Marianna Meza began her education at West Elementary where she was one of a handful of Mexicans at the predominately white Wichita school.
Sometimes, she said, her ethnicity, and her difficulty with English, seemed like a barrier.
She was in first grade when she first experienced it. After misspelling a simple word, Marianna’s teacher stopped what he was doing and looked at her.
“Really?” he said. “You’re going to end up washing my car one day.”
Instead of being angry, Marianna saw an opportunity to prove her teacher wrong. She was determined to rise above the ignorance and stereotypes.
“I understood that because I am Mexican I am different than the other kids,” she said.“I made a promise to myself that I could do better that what was expected of me. I wanted to show off to them and make sure they knew that I’m better than that.”
At age ten, when her grandfather suffered a heart attack, Marianna made a new promise.
“I remember at the hospital he asked me what I wanted to be when I grew up,” she said.“I don’t know what happened to me, but I found myself saying, ‘a nurse, grandpa.'”
He asked why, and Marianna replied.
“Because I don’t want your heart to break again so I’m going to be a nurse so I can fix it,” she said. She remembers her grandfather’s eyes filling with tears as he told her he loved her.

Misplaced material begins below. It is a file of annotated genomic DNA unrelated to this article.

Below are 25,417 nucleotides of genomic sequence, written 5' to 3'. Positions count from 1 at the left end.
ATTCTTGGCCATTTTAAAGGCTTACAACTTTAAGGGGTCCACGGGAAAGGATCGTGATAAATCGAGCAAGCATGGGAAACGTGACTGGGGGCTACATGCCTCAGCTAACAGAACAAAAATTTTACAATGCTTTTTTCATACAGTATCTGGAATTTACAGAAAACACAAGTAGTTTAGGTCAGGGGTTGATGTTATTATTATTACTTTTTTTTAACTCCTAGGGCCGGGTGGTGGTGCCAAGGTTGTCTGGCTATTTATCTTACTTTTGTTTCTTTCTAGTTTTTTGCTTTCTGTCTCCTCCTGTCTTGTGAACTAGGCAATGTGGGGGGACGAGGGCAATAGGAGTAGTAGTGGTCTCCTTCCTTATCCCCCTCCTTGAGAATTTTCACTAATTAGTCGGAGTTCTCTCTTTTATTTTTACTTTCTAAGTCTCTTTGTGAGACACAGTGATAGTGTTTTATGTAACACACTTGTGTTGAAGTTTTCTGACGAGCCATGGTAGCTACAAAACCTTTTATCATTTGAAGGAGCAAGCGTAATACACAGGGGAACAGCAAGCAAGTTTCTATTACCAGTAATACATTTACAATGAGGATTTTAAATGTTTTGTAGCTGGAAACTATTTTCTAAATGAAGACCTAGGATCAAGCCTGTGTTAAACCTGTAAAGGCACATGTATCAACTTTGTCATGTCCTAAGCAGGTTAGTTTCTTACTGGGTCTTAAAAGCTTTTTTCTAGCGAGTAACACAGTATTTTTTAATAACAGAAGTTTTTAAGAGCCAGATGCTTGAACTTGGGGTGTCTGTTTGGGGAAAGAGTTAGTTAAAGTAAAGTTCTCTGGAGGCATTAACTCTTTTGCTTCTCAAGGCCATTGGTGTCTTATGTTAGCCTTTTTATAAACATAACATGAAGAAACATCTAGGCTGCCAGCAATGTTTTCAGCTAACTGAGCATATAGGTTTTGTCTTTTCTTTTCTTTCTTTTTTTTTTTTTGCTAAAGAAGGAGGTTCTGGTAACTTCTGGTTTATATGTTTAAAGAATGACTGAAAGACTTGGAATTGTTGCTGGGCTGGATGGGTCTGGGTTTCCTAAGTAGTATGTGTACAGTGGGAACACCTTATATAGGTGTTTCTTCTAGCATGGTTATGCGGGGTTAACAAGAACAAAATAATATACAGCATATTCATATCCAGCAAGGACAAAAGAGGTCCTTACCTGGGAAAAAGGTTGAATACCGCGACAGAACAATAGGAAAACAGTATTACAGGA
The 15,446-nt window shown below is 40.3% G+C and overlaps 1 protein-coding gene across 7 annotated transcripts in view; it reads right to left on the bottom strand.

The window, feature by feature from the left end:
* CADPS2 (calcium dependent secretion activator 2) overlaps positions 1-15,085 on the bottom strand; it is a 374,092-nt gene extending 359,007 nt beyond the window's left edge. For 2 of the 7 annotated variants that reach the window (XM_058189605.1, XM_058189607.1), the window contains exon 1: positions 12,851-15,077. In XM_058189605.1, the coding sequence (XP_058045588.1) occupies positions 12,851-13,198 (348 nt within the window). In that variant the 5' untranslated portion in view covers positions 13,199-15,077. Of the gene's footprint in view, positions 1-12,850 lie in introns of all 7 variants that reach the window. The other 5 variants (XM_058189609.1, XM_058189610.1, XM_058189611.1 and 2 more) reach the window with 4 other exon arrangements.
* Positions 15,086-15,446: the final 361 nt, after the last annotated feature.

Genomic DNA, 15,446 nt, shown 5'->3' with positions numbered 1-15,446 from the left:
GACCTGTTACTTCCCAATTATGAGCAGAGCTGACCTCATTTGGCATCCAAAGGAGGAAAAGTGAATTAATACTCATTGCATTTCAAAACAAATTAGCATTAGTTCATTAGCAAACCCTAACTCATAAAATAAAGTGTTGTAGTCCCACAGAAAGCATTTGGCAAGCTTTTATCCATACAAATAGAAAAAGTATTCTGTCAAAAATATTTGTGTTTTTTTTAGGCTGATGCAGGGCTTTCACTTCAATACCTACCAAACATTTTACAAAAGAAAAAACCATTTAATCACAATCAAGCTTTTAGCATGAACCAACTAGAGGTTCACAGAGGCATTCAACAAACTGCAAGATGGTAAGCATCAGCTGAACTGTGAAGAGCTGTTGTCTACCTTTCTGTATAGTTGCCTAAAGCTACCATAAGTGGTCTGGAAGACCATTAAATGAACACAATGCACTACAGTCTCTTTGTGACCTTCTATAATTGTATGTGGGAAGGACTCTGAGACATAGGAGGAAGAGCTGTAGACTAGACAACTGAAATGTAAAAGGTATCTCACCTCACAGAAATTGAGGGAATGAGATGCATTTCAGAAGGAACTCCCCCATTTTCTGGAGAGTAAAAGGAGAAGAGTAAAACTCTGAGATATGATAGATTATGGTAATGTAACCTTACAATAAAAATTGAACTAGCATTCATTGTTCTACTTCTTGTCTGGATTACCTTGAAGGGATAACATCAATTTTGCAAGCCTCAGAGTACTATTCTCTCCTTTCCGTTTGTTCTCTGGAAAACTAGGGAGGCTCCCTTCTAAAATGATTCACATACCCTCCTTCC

Seven years later Marianna stood by her grandpa’s hospital bed a second time.
“All I wanted to do was be at his side,” she said. “I held his hand throughout the day, not wanting to let go. I held his hand when they disconnected the oxygen. I was the last person that held his hand.”
Marianna said the last thing she remembers was how cold her grandfather’s hand was in hers.
“After that I don’t remember what happened,” she said. “Everything just stopped, and I had no idea where I was,” she said.
Although Marianna has experienced her share of heartbreak she chooses to find joy in the simple things.
She enjoys the breathing in the clear air while walking or running on the five acres of land her family owns.
“The thing I love the most about living on a farm is the animals, especially my baby goats and dog!”
Marianna also enjoys tutoring a little boy from Hesston Elementary.
“The most rewarding part about tutoring him was when his dad came up to me and told me that his teacher told him that his reading and writing skills are at the top of the class when they used to be at the bottom.”
Marianna is motivated to keep going – and to keep her promises – by being the first one in her family to attend college. Language, she said, no longer seems like a barrier.
“They’ve always been there to support me,” she said. “They can’t always speak English but they are always there to support me.”